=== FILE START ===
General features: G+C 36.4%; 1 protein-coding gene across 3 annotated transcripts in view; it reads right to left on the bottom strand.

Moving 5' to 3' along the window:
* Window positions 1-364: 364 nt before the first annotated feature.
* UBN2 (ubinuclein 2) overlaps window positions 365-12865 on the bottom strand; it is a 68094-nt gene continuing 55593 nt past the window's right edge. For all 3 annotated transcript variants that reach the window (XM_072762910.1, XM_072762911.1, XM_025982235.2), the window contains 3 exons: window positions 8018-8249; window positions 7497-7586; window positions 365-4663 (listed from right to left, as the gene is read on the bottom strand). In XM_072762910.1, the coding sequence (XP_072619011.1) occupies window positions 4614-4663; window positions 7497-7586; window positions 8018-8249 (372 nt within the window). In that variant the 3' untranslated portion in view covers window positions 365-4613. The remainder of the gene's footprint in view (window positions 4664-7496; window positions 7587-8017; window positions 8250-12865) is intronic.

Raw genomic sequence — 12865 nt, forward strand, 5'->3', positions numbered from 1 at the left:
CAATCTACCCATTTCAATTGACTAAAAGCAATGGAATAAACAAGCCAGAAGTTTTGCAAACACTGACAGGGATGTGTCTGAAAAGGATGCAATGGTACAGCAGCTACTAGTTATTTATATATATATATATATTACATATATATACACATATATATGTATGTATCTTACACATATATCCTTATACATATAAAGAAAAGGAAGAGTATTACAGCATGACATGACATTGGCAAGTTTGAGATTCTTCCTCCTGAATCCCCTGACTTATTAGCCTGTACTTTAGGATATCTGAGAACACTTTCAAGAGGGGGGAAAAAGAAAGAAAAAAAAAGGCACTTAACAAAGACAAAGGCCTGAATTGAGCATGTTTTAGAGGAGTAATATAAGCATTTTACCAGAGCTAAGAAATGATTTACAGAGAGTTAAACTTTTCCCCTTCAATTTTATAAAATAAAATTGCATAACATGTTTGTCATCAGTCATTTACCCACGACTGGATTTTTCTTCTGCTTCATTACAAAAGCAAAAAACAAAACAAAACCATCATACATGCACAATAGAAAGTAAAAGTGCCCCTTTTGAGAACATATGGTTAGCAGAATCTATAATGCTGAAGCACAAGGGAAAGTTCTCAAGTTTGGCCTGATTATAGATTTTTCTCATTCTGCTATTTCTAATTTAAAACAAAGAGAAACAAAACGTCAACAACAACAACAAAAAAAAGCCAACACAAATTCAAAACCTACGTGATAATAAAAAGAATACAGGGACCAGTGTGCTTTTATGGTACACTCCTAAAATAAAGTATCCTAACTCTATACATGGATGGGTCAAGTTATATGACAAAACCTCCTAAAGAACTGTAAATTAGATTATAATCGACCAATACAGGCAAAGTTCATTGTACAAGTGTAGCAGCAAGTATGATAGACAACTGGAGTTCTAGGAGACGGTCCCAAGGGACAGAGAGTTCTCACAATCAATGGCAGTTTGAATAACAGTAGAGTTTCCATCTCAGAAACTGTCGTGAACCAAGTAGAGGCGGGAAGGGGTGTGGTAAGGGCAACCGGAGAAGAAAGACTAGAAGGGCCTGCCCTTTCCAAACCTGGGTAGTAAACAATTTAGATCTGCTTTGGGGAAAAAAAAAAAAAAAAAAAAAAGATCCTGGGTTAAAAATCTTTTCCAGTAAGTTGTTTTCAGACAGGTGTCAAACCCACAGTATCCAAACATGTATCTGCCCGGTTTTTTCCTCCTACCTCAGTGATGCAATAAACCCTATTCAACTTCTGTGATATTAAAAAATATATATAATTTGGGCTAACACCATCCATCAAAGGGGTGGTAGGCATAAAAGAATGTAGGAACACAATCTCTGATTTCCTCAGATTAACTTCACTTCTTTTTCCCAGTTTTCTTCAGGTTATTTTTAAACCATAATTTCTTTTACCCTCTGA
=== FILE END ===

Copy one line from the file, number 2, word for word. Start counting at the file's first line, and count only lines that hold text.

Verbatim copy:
Moving 5' to 3' along the window: